From Our 2010 Archives

Predicting Alzheimer's: PET Scan Plus Memory Test Works Best

Combination of Brain Scans and Word-Recall Test Best for Predicting Dementia, but It's Expensive

By Salynn Boyles
WebMD Health News

Reviewed By Laura J. Martin, MD

June 30, 2010 -- About half of older people with memory loss who meet the clinical definition of mild cognitive impairment will develop Alzheimer's disease within five years, but predicting who will and will not progress to dementia remains a challenge.

Genetic, biochemical, and brain imaging analyses all have some value in measuring cognitive decline, but the predictive value of these tests for identifying patients who will progress to Alzheimer's disease has not been clear until now.

In one of the largest studies ever to compare the tests, researchers from the University of California-Berkeley found that word-recollection memory testing combined with PET scans of the brain was best able to predict who would develop Alzheimer's disease.

Study participants whose PET scans and memory tests were abnormal were nearly 12 times more likely to develop Alzheimer's disease than people whose scores on both tests were normal.

"These two tests were highly predictive of progression to Alzheimer's disease in people with mild cognitive impairment," researcher Susan M. Landau, PhD, of the University of California-Berkeley, tells WebMD.

PET Predicts Alzheimer's Progression

Landau and colleagues analyzed data from a large trial known as the Alzheimer's Disease Neuroimaging Initiative, designed to evaluate the various brain imaging tests now being evaluated for diagnosing Alzheimer's disease.

The study included 85 mostly elderly people with mild cognitive impairment, a medical term used to describe a state of memory loss or other cognitive decline that is greater than would be expected with normal aging but has not yet progressed to dementia.

All the study participants had five different tests:

  • An "episodic memory test," which involved recalling a list of words
  • A blood test to identify a variant of the ApoE gene that has been linked to Alzheimer's disease
  • An MRI brain scan to measure the size of the area of the brain associated with memory and learning, known as the hippocampus
  • A PET scan of the brain to detect metabolic changes thought to be associated with Alzheimer's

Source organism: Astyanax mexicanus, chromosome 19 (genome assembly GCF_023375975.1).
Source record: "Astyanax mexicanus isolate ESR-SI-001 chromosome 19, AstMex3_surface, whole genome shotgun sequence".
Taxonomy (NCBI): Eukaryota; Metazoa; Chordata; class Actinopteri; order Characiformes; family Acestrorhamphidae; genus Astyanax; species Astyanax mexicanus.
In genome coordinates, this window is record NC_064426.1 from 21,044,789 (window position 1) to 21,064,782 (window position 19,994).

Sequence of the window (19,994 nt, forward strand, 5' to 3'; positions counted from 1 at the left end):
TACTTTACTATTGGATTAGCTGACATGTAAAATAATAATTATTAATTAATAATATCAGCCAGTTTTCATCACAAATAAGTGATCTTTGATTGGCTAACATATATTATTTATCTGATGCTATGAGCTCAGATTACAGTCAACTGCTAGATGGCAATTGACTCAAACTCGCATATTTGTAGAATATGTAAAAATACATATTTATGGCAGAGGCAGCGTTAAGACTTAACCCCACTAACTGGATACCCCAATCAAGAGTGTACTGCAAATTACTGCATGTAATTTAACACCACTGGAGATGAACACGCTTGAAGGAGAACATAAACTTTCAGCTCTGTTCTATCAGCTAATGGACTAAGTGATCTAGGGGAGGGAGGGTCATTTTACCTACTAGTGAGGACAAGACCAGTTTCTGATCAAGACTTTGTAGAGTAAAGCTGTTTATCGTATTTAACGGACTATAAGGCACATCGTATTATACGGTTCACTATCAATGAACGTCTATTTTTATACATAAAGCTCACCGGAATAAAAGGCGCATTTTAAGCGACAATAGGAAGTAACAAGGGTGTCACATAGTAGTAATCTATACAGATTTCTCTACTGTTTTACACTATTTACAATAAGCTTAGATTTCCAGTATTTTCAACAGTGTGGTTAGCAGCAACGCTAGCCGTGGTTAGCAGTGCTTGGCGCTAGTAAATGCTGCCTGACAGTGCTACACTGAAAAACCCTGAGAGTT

• A spinal tap performed to measure proteins found in spinal fluid that are believed to play a key role in Alzheimer's disease

"These tests have all shown promise for predicting Alzheimer's disease, but they have never been compared to each other before," Landau says.

All Tests Were Predictive

The study participants were followed for nearly two years, during which time 28 received a diagnosis of Alzheimer's disease.

All the tests were found to be significant predictors of progression to Alzheimer's disease, but the combination of word-memory testing and PET scan was more predictive than any single test or other test combination.

The study appears in the June 30 online issue of Neurology. It was jointly funded by the National Institutes of Health and a consortium of pharmaceutical companies.

'PET Cost Will Limit its Use'

Several previous studies have also concluded that PET scanning may be the best single test for predicting progression to Alzheimer's. But the cost of the imaging test will limit its use, neurologist Carol F. Lippa, MD, writes in an editorial accompanying the study.

The cost of a PET scan is anywhere from $3,000 to $6,000 -- about twice the cost of MRI brain scans.

"One wonders if such extensive testing is realistic for clinical care when physicians are struggling to get their patients' basic medications covered by insurance," she writes.

Lippa tells WebMD the goal is to develop less costly predictors of progression to Alzheimer's that are as good as or better than PET.

"We know this is a really good test," she says. "But we also know that it is way too expensive to use to screen everybody over a certain age. The main value of PET may be as a reference to compare to new strategies."

SOURCES: Landau, S. Neurology, published online June 30, 2010.

Susan M. Landau, PhD, research scientist, University of California-Berkeley and Lawrence Berkeley National Laboratory, Berkeley, Calif.

Carol F. Lippa, MD, department of Neurology, Drexel University College of Medicine, Philadelphia.

News release, American Academy of Neurology.

Grumman, M. Archives of Neurology, 2004; vol 61: pp 56-66.

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